Engine Ratings Get a New Equalizer

October 3, 2005 By KEVIN CAMERON New York TImes PROUD new owners were once greeted with a universal request for some measure of their car's performance.
"What'll she do?" curious neighbors would ask.
Crowded highways and police radar guns, along with electronic speed controls built into engine computers, discourage today's drivers from exploring their cars' limits. Instead, buyers try to gauge performance by comparing horsepower ratings - usually without realizing that the numbers have not necessarily been comparable.
A recent change in the procedures for measuring horsepower is leveling the field, and causing the horsepower figures of some vehicles to be revised. The rating of the Toyota Camry's 3-liter V-6 engine shrank nearly 10 percent - to 190 horsepower, from 210 - though the engine's specifications and the car's performance are unchanged.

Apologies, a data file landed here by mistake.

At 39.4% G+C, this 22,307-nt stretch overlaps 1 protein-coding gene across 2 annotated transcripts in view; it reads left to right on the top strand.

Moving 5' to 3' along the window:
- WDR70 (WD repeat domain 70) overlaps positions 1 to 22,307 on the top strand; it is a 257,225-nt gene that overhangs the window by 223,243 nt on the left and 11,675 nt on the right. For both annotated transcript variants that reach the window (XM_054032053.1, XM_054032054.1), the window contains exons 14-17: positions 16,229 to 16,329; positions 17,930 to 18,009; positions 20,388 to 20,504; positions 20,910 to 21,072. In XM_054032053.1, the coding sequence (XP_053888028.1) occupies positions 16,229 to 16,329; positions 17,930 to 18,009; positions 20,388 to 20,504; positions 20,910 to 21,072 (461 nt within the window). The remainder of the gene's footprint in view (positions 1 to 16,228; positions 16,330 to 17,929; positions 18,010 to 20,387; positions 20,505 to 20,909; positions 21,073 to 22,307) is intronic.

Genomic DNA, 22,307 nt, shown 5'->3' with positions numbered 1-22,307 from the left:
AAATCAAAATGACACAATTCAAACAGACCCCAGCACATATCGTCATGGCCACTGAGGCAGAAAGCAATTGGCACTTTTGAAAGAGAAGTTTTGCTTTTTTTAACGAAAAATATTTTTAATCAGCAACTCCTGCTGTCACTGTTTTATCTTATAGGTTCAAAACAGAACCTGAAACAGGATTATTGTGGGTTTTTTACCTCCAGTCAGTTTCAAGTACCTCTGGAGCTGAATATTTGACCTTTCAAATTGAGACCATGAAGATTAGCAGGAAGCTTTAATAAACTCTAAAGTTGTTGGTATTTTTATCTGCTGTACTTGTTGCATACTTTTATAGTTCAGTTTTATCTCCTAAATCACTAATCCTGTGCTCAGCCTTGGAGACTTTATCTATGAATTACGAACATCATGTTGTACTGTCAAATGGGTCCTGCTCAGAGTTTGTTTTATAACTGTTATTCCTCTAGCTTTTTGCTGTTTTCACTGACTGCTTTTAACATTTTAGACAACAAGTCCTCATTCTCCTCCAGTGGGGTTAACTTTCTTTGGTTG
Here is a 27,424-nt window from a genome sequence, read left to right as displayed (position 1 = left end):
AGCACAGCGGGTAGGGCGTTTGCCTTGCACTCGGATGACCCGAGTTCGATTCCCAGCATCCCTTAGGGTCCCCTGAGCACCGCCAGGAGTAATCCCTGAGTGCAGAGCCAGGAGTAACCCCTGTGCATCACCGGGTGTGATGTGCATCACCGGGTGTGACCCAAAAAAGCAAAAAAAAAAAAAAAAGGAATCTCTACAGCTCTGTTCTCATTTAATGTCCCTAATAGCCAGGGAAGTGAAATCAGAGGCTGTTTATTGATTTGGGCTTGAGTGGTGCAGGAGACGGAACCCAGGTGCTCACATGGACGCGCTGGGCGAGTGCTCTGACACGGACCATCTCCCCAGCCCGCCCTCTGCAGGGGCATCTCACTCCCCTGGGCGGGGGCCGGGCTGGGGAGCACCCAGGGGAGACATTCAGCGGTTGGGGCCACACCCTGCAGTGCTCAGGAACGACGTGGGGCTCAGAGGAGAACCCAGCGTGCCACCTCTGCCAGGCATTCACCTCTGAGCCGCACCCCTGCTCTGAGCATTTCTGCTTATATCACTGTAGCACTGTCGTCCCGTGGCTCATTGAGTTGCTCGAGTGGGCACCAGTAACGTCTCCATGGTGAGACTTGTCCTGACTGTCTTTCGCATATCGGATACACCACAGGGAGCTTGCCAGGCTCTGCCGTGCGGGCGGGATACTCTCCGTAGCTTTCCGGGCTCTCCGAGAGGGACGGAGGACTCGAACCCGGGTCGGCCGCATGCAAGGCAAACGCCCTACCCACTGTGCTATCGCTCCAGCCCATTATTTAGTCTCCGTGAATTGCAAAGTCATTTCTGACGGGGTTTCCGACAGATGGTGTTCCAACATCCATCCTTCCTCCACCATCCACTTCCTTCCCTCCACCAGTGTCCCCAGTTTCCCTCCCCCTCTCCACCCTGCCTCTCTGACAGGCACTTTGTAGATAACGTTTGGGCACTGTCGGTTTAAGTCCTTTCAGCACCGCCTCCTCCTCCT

The power ratings of other models came in higher than expected: Cadillac originally estimated the output of the supercharged V-8 in the 2006 STS-V sport sedan would be 440 horsepower, but testing to the new standard produced a rating of 469.
The idea of horsepower came from James Watt, the 18th-century inventor who developed the unit of measure as a promotional device to equate the work that could be done by his improved steam engines with the number of horses they could replace.